Today, September 27, as was the case last year on September 27, many newspapers and blogs around the world reminded us that “on this day in history in 1988” carbon dating results demonstrated that the Shroud of Turin was not the burial cloth of Christ. Only one source, among many that I looked at, elaborated at all or mentioned that those results have been widely rejected or questioned scientifically.
Besides that omission, the date is wrong. According to Barrie Schwortz’ shroud.com, a very reliable source, is was on August 26, 1988, that . . .
The London Evening Standard carries banner headlines declaring the Shroud to be a fake made in 1350. The source, Cambridge librarian Dr. Stephen Luckett, has no known previous connection with the Shroud, or with the carbon dating work, but in this article declares scientific laboratories ‘leaky institutions’. The story is picked up around the world.
If Barrie had it wrong, as it would have been for many years, it would have been corrected long ago. It is a most accurate site.
And then on September 18, 1988, we read:
Without quoting its source, The Sunday Times publishes a front-page story headlined: ‘Official: The Turin Shroud is a Fake’. Professor Hall and Dr. Tite firmly deny any responsibility for this story.
And it was on February 16, 1989, . . .
Publication, in the prestigious scientific journal Nature, of the official results of the Shroud radiocarbon dating. This has twenty-one signatories. It declares that the results ‘provide conclusive evidence that the linen of the Shroud of Turin is medieval’.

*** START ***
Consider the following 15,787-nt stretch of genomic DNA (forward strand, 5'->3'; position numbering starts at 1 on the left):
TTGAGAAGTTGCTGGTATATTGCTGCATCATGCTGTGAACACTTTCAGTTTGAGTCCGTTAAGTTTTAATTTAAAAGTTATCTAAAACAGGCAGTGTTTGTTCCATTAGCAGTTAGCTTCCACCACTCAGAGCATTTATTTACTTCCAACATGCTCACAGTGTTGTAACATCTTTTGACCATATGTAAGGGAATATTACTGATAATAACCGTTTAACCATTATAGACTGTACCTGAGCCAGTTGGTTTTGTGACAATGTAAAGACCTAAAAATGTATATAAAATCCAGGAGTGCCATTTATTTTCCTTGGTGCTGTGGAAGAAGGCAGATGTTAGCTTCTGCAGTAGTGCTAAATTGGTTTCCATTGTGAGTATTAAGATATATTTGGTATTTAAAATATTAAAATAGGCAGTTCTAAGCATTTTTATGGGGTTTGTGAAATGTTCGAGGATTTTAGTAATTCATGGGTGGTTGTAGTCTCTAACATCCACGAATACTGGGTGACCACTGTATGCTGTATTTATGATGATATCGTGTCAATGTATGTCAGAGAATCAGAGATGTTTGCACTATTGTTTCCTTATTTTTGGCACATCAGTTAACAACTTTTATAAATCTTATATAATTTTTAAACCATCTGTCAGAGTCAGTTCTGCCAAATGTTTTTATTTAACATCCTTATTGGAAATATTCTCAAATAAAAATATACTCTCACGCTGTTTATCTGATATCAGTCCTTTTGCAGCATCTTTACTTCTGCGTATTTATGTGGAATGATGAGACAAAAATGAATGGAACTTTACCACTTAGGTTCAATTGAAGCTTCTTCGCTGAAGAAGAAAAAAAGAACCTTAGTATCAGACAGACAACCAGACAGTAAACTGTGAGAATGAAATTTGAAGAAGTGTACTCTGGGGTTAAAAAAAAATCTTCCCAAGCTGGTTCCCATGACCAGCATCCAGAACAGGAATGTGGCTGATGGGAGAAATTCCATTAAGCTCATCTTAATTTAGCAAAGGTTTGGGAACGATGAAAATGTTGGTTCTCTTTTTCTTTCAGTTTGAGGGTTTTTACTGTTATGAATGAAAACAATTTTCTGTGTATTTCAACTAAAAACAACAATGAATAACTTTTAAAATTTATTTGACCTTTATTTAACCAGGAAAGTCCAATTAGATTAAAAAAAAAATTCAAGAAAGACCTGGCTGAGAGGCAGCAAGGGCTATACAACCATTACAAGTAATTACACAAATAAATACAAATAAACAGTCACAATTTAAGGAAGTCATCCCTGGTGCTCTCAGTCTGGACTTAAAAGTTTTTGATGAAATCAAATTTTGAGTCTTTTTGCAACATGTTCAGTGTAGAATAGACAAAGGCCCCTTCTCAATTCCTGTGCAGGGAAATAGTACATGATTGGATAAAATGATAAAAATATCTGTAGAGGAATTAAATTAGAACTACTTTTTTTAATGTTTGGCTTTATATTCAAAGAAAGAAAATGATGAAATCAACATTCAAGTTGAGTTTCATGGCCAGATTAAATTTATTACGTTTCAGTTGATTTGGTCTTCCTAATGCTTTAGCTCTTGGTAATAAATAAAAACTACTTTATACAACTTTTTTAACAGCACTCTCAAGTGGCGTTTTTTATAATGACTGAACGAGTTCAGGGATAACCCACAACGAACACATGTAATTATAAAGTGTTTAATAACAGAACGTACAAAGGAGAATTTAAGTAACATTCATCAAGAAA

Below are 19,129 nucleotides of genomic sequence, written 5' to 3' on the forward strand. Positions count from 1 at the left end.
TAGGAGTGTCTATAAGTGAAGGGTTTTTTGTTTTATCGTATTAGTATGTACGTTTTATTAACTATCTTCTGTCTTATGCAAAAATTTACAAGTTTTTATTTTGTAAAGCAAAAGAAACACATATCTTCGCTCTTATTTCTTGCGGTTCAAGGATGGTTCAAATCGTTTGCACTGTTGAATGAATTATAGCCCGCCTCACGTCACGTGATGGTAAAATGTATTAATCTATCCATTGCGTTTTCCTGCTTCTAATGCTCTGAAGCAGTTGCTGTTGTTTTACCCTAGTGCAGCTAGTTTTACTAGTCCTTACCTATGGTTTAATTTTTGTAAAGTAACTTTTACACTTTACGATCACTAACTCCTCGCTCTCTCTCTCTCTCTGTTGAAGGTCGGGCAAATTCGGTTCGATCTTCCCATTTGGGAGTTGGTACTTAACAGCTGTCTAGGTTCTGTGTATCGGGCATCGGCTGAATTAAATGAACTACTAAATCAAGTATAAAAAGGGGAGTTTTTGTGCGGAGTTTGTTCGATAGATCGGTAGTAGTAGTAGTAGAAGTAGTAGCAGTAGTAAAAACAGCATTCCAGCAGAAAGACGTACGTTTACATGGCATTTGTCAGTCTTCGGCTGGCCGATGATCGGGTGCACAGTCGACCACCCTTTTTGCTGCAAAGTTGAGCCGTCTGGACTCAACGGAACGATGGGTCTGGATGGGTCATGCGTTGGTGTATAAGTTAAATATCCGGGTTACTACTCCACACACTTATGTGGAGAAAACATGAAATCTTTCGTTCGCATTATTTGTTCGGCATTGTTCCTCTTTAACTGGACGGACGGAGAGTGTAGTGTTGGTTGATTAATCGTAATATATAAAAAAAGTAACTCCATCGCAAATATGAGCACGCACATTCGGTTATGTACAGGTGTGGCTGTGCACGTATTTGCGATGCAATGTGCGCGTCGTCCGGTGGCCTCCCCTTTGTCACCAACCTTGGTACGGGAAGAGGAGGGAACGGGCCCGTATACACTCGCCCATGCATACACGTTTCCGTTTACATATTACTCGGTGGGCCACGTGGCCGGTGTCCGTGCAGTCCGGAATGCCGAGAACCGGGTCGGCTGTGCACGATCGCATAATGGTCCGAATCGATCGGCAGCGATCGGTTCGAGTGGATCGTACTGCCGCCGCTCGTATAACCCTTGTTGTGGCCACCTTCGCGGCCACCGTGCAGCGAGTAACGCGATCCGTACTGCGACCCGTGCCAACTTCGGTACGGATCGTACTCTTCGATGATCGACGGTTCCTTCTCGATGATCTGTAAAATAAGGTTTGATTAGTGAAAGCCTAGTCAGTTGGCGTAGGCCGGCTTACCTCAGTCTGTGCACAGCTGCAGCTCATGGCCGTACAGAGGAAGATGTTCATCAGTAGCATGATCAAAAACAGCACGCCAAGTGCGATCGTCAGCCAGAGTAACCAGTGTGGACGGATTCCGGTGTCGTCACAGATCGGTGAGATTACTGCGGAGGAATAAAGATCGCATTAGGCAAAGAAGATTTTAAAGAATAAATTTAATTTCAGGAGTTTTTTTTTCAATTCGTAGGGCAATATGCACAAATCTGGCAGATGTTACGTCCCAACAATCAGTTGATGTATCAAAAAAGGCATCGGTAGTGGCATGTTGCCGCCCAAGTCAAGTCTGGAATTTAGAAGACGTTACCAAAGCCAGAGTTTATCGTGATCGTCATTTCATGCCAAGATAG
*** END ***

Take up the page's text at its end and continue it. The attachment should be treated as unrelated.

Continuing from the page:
It just shows how one bad fact, no matter how trivial the error, will spread and live on. There was no intent to convince us that September 26 was important. The purpose was to remind us that the carbon dating proved the shroud was fake. Wrong on both counts, of course.
With respect to the erroneous C14 dating results of 1988, I, for one, was surprised to learn the cloth sample tested for Carbon 14 dating was not placed under the Electron microscope prior to Carbon 14 dating.
When a scientist has a small amount of sample to be tested, other non-destructive chemical physical or biological type tests should be done before using his or her precious sample. Had this small amount of cloth been placed under the Electron microscope initially, it would have been obvious that the particular linen sample was contaminated with the cotton fibers.
At that point, the sample should NOT have been C14 dated. Ultimately, the testing done in 1988 was nothing more than a waste of sample, time, money and a clear disappointment for many around the world, including the Vatican, who truly believe the Shroud is the actual burial cloth of Christ.
To my mind, it is amazing that six different labs had access to the cloth samples and all six labs destroyed what little they were given without so much as placing the small piece of cloth under a microscope first.
Tamara Beryl Latham
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